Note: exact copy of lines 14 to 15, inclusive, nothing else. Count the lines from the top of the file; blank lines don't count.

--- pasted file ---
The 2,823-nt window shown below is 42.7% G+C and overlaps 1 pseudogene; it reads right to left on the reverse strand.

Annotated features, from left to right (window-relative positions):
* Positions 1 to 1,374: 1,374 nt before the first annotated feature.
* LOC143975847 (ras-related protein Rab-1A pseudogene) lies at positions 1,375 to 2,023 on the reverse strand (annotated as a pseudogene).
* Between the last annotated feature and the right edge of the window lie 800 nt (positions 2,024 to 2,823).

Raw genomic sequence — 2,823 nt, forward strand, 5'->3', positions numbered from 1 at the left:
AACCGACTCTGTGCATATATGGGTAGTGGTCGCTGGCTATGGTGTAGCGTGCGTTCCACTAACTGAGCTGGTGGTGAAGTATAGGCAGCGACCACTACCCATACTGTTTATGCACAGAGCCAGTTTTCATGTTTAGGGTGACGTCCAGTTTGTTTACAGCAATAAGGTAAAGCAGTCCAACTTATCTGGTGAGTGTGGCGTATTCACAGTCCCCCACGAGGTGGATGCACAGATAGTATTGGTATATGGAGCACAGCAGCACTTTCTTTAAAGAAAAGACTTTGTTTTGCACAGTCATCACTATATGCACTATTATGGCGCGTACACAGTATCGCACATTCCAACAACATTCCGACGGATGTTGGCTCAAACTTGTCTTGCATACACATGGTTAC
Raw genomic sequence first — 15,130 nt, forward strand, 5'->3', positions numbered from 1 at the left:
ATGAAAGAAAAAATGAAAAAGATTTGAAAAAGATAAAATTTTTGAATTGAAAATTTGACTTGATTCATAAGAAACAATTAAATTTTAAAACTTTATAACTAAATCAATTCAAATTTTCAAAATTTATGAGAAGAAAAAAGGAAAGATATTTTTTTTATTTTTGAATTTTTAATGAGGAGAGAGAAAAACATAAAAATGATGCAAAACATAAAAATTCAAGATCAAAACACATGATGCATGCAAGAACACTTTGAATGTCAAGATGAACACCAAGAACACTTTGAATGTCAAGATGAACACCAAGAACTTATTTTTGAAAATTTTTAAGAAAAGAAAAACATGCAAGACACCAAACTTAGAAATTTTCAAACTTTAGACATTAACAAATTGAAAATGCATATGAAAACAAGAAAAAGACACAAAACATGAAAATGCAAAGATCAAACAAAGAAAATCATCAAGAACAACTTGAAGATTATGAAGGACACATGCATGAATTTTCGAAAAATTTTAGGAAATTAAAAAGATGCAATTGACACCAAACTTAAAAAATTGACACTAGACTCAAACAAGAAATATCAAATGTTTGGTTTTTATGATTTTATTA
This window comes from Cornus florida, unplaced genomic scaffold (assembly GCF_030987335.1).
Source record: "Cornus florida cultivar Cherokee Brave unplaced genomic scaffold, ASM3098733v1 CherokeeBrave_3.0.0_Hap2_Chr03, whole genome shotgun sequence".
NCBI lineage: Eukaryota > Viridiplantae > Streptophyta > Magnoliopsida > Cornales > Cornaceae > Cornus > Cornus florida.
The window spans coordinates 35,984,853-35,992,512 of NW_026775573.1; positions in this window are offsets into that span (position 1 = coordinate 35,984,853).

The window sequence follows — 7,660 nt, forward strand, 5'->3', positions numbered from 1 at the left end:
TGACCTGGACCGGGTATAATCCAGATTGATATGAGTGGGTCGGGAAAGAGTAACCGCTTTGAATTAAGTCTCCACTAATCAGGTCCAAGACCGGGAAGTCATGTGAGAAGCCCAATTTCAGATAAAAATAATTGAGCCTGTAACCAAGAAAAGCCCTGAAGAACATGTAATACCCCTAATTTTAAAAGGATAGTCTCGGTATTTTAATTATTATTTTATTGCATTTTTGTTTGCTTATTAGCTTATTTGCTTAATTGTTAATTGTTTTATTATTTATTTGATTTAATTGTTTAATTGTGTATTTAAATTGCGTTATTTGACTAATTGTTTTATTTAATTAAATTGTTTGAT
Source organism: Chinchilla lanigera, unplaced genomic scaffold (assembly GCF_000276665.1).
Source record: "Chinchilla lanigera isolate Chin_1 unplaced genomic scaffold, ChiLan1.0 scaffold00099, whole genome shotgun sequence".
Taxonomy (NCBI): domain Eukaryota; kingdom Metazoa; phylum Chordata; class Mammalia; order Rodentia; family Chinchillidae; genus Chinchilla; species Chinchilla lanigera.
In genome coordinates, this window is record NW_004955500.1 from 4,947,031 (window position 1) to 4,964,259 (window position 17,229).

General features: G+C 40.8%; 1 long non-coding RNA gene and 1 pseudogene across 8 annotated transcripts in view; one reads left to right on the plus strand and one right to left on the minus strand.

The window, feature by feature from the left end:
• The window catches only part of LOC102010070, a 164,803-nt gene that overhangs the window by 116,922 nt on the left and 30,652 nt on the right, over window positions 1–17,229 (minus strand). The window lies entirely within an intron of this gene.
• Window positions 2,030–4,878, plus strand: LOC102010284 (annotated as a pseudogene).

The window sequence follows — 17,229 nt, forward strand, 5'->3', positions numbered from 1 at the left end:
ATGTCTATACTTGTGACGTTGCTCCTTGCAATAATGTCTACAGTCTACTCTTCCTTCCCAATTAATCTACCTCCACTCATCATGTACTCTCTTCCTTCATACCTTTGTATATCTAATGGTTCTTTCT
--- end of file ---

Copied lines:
The window sequence follows — 7,660 nt, forward strand, 5'->3', positions numbered from 1 at the left end:
TGACCTGGACCGGGTATAATCCAGATTGATATGAGTGGGTCGGGAAAGAGTAACCGCTTTGAATTAAGTCTCCACTAATCAGGTCCAAGACCGGGAAGTCATGTGAGAAGCCCAATTTCAGATAAAAATAATTGAGCCTGTAACCAAGAAAAGCCCTGAAGAACATGTAATACCCCTAATTTTAAAAGGATAGTCTCGGTATTTTAATTATTATTTTATTGCATTTTTGTTTGCTTATTAGCTTATTTGCTTAATTGTTAATTGTTTTATTATTTATTTGATTTAATTGTTTAATTGTGTATTTAAATTGCGTTATTTGACTAATTGTTTTATTTAATTAAATTGTTTGAT